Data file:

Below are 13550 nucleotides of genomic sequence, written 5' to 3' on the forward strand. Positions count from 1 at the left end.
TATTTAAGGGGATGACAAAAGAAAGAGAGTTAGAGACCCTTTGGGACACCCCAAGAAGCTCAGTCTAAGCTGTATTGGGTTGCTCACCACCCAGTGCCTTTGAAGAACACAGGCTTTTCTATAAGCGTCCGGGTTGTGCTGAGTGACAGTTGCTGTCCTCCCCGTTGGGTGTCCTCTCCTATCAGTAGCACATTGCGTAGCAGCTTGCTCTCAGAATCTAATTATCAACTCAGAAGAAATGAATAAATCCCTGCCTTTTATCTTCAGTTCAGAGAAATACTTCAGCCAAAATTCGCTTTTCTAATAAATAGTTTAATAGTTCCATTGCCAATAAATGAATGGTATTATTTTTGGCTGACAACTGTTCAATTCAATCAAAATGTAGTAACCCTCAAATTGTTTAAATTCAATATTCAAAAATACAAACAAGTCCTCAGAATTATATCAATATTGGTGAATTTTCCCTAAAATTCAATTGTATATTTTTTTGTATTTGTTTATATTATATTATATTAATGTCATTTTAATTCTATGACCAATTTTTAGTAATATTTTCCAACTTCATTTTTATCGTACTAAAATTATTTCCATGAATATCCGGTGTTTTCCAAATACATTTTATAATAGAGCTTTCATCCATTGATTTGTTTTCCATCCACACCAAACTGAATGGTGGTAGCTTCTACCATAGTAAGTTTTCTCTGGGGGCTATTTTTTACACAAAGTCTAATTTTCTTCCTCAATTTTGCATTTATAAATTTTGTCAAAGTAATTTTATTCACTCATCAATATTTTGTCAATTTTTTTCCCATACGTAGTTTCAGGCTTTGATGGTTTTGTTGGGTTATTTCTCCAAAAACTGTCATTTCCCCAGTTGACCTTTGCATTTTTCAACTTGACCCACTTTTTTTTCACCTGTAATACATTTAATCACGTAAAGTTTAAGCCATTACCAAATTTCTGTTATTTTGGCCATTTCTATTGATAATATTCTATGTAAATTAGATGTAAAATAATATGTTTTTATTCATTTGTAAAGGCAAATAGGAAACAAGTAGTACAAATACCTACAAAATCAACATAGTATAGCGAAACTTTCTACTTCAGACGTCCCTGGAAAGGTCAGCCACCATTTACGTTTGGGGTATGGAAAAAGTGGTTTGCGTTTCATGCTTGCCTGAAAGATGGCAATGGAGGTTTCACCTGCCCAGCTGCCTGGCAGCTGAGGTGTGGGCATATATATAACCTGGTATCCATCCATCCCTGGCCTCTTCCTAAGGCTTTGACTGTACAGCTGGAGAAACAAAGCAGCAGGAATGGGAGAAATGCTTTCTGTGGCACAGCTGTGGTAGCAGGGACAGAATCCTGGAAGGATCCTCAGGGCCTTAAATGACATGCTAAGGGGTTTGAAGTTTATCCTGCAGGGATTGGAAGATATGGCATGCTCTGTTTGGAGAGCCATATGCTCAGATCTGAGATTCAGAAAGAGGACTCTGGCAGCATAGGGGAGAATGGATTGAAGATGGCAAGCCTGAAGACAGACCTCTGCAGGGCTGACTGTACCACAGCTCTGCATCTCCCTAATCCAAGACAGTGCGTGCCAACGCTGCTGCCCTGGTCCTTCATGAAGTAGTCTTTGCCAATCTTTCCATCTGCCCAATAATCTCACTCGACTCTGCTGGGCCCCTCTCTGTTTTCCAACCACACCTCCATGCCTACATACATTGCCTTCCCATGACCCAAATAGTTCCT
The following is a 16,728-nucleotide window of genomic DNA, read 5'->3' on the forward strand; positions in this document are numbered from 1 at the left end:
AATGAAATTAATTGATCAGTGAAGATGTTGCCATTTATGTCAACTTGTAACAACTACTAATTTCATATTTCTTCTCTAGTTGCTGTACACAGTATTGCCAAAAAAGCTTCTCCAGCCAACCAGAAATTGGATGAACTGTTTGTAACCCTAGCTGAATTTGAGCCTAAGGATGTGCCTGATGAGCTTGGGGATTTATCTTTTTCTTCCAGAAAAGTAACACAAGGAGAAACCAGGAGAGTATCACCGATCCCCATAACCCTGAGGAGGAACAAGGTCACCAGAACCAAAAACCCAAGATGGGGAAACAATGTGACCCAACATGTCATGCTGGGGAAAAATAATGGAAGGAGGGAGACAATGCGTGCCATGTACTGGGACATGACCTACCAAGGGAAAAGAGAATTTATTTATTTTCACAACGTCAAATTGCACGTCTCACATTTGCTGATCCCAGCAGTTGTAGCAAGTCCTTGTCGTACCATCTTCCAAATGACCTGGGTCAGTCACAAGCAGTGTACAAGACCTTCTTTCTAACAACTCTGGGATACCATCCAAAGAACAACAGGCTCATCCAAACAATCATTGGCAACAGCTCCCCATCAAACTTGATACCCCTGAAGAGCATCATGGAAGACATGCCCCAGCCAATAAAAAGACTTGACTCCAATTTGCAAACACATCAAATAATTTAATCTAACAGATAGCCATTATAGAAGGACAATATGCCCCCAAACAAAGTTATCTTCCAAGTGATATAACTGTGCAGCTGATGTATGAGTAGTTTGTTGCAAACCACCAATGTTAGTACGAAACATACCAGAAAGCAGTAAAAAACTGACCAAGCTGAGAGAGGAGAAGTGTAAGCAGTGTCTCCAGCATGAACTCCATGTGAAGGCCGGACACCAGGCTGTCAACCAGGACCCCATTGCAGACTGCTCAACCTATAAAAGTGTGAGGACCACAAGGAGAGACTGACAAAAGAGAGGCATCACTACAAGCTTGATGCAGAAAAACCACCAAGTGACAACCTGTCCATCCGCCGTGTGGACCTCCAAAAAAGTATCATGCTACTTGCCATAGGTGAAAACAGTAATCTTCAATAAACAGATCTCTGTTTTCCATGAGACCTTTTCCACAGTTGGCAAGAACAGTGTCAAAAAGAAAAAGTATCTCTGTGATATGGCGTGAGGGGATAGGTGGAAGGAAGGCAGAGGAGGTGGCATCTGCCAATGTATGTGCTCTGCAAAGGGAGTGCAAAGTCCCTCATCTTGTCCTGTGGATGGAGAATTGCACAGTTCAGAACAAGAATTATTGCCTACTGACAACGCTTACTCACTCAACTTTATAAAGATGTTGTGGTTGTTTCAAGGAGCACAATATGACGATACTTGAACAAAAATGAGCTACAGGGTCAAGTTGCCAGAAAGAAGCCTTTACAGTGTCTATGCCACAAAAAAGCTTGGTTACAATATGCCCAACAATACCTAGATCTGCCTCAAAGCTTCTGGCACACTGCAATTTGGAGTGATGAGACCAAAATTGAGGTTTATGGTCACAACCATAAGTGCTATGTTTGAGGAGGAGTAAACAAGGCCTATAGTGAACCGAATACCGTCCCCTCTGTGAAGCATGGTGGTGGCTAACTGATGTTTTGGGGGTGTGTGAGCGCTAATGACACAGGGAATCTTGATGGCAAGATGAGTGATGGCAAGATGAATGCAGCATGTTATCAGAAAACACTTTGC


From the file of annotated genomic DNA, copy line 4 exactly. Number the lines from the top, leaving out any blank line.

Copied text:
AATGAAATTAATTGATCAGTGAAGATGTTGCCATTTATGTCAACTTGTAACAACTACTAATTTCATATTTCTTCTCTAGTTGCTGTACACAGTATTGCCAAAAAAGCTTCTCCAGCCAACCAGAAATTGGATGAACTGTTTGTAACCCTAGCTGAATTTGAGCCTAAGGATGTGCCTGATGAGCTTGGGGATTTATCTTTTTCTTCCAGAAAAGTAACACAAGGAGAAACCAGGAGAGTATCACCGATCCCCATAACCCTGAGGAGGAACAAGGTCACCAGAACCAAAAACCCAAGATGGGGAAACAATGTGACCCAACATGTCATGCTGGGGAAAAATAATGGAAGGAGGGAGACAATGCGTGCCATGTACTGGGACATGACCTACCAAGGGAAAAGAGAATTTATTTATTTTCACAACGTCAAATTGCACGTCTCACATTTGCTGATCCCAGCAGTTGTAGCAAGTCCTTGTCGTACCATCTTCCAAATGACCTGGGTCAGTCACAAGCAGTGTACAAGACCTTCTTTCTAACAACTCTGGGATACCATCCAAAGAACAACAGGCTCATCCAAACAATCATTGGCAACAGCTCCCCATCAAACTTGATACCCCTGAAGAGCATCATGGAAGACATGCCCCAGCCAATAAAAAGACTTGACTCCAATTTGCAAACACATCAAATAATTTAATCTAACAGATAGCCATTATAGAAGGACAATATGCCCCCAAACAAAGTTATCTTCCAAGTGATATAACTGTGCAGCTGATGTATGAGTAGTTTGTTGCAAACCACCAATGTTAGTACGAAACATACCAGAAAGCAGTAAAAAACTGACCAAGCTGAGAGAGGAGAAGTGTAAGCAGTGTCTCCAGCATGAACTCCATGTGAAGGCCGGACACCAGGCTGTCAACCAGGACCCCATTGCAGACTGCTCAACCTATAAAAGTGTGAGGACCACAAGGAGAGACTGACAAAAGAGAGGCATCACTACAAGCTTGATGCAGAAAAACCACCAAGTGACAACCTGTCCATCCGCCGTGTGGACCTCCAAAAAAGTATCATGCTACTTGCCATAGGTGAAAACAGTAATCTTCAATAAACAGATCTCTGTTTTCCATGAGACCTTTTCCACAGTTGGCAAGAACAGTGTCAAAAAGAAAAAGTATCTCTGTGATATGGCGTGAGGGGATAGGTGGAAGGAAGGCAGAGGAGGTGGCATCTGCCAATGTATGTGCTCTGCAAAGGGAGTGCAAAGTCCCTCATCTTGTCCTGTGGATGGAGAATTGCACAGTTCAGAACAAGAATTATTGCCTACTGACAACGCTTACTCACTCAACTTTATAAAGATGTTGTGGTTGTTTCAAGGAGCACAATATGACGATACTTGAACAAAAATGAGCTACAGGGTCAAGTTGCCAGAAAGAAGCCTTTACAGTGTCTATGCCACAAAAAAGCTTGGTTACAATATGCCCAACAATACCTAGATCTGCCTCAAAGCTTCTGGCACACTGCAATTTGGAGTGATGAGACCAAAATTGAGGTTTATGGTCACAACCATAAGTGCTATGTTTGAGGAGGAGTAAACAAGGCCTATAGTGAACCGAATACCGTCCCCTCTGTGAAGCATGGTGGTGGCTAACTGATGTTTTGGGGGTGTGTGAGCGCTAATGACACAGGGAATCTTGATGGCAAGATGAGTGATGGCAAGATGAATGCAGCATGTTATCAGAAAACACTTTGC